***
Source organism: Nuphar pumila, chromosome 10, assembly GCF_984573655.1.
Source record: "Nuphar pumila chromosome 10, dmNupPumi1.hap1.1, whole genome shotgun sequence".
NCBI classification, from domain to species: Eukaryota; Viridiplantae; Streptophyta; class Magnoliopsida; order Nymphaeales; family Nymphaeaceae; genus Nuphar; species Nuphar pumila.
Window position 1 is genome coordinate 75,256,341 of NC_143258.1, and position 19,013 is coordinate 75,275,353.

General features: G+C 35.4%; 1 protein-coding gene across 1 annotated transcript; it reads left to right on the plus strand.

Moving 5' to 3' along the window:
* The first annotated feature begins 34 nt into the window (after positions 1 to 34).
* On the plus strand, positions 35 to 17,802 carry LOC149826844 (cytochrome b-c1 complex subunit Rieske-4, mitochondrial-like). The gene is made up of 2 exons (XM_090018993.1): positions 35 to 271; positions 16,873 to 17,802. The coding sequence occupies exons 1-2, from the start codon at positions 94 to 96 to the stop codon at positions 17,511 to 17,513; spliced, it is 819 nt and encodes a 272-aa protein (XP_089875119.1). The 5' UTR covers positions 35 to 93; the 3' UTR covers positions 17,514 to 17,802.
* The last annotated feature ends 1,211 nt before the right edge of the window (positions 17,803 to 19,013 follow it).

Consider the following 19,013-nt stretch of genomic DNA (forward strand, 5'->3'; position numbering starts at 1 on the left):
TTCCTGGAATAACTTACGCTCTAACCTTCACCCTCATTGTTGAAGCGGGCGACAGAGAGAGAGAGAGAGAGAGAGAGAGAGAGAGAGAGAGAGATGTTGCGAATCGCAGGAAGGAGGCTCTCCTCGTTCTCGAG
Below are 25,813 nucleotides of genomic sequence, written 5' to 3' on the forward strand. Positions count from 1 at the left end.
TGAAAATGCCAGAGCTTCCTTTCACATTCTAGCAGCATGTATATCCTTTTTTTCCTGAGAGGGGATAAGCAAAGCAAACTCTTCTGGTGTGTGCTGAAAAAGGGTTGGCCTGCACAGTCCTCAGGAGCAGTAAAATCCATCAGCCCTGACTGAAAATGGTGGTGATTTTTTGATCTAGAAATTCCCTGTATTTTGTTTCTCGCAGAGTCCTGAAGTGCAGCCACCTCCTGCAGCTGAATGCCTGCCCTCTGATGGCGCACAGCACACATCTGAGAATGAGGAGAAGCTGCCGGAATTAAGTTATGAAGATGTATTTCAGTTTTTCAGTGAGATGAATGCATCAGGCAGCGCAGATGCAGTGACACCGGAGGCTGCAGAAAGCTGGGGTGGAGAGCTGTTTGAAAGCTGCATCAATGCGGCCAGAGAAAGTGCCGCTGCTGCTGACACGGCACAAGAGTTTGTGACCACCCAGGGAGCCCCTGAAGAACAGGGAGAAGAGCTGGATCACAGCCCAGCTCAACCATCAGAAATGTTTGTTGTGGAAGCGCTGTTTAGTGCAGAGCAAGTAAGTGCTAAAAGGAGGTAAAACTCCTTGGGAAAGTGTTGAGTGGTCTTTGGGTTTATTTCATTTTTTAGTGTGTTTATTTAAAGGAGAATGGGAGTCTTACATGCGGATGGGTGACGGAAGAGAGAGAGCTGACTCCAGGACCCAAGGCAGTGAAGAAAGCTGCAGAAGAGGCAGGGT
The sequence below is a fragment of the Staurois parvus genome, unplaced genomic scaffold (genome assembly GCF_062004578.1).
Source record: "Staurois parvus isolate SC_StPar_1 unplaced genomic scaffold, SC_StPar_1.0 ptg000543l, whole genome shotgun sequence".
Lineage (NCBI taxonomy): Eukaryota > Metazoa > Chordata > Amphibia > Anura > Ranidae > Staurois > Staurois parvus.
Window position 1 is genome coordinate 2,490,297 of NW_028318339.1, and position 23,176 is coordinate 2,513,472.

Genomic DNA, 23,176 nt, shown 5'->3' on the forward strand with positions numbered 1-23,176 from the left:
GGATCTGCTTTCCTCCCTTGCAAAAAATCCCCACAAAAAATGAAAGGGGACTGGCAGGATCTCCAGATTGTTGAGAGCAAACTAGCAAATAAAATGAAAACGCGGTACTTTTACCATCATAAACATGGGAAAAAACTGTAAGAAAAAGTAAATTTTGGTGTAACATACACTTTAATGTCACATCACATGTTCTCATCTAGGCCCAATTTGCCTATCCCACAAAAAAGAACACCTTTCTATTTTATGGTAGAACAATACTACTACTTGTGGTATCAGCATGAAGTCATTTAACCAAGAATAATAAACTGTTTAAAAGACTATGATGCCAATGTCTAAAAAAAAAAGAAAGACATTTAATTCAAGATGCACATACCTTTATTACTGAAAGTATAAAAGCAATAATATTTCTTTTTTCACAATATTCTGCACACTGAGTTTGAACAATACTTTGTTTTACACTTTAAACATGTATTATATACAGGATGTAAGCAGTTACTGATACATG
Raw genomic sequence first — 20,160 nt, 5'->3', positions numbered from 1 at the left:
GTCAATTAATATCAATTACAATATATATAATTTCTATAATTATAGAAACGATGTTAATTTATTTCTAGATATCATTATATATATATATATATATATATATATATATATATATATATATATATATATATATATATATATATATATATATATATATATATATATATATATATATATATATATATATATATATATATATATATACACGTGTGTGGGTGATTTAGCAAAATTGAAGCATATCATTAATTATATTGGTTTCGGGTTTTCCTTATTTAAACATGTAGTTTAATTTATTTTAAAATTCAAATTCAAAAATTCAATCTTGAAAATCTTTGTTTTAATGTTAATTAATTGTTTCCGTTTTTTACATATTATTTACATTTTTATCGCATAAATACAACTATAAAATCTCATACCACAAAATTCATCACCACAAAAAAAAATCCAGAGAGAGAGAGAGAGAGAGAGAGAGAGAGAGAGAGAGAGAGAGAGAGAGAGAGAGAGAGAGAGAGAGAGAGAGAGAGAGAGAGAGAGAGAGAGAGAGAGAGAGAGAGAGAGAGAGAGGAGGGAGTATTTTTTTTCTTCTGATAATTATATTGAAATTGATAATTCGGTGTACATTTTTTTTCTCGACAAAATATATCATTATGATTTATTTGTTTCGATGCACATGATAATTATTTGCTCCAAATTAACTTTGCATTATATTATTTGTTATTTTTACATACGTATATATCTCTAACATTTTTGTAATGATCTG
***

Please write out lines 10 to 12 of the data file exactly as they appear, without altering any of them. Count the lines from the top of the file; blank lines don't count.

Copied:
Consider the following 19,013-nt stretch of genomic DNA (forward strand, 5'->3'; position numbering starts at 1 on the left):
TTCCTGGAATAACTTACGCTCTAACCTTCACCCTCATTGTTGAAGCGGGCGACAGAGAGAGAGAGAGAGAGAGAGAGAGAGAGAGAGAGAGAGATGTTGCGAATCGCAGGAAGGAGGCTCTCCTCGTTCTCGAG
Below are 25,813 nucleotides of genomic sequence, written 5' to 3' on the forward strand. Positions count from 1 at the left end.